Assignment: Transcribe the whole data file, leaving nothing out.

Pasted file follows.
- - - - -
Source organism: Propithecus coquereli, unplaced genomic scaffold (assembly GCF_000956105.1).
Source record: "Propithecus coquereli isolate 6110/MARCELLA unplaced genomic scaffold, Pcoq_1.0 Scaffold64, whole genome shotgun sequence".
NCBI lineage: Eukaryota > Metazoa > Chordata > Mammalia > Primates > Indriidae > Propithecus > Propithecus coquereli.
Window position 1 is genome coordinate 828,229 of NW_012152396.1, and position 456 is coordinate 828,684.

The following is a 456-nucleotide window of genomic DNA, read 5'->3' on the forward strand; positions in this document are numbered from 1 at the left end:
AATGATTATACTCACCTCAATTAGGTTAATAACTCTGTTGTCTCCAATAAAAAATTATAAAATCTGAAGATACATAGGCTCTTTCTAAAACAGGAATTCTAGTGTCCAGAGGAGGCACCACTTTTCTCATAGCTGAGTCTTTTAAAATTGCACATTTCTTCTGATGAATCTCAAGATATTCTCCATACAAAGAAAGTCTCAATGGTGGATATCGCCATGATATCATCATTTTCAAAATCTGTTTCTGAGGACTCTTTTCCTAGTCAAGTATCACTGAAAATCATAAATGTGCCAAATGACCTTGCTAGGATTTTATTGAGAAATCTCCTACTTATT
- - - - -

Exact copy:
Source organism: Propithecus coquereli, unplaced genomic scaffold (assembly GCF_000956105.1).
Source record: "Propithecus coquereli isolate 6110/MARCELLA unplaced genomic scaffold, Pcoq_1.0 Scaffold64, whole genome shotgun sequence".
NCBI lineage: Eukaryota > Metazoa > Chordata > Mammalia > Primates > Indriidae > Propithecus > Propithecus coquereli.
Window position 1 is genome coordinate 828,229 of NW_012152396.1, and position 456 is coordinate 828,684.

The following is a 456-nucleotide window of genomic DNA, read 5'->3' on the forward strand; positions in this document are numbered from 1 at the left end:
AATGATTATACTCACCTCAATTAGGTTAATAACTCTGTTGTCTCCAATAAAAAATTATAAAATCTGAAGATACATAGGCTCTTTCTAAAACAGGAATTCTAGTGTCCAGAGGAGGCACCACTTTTCTCATAGCTGAGTCTTTTAAAATTGCACATTTCTTCTGATGAATCTCAAGATATTCTCCATACAAAGAAAGTCTCAATGGTGGATATCGCCATGATATCATCATTTTCAAAATCTGTTTCTGAGGACTCTTTTCCTAGTCAAGTATCACTGAAAATCATAAATGTGCCAAATGACCTTGCTAGGATTTTATTGAGAAATCTCCTACTTATT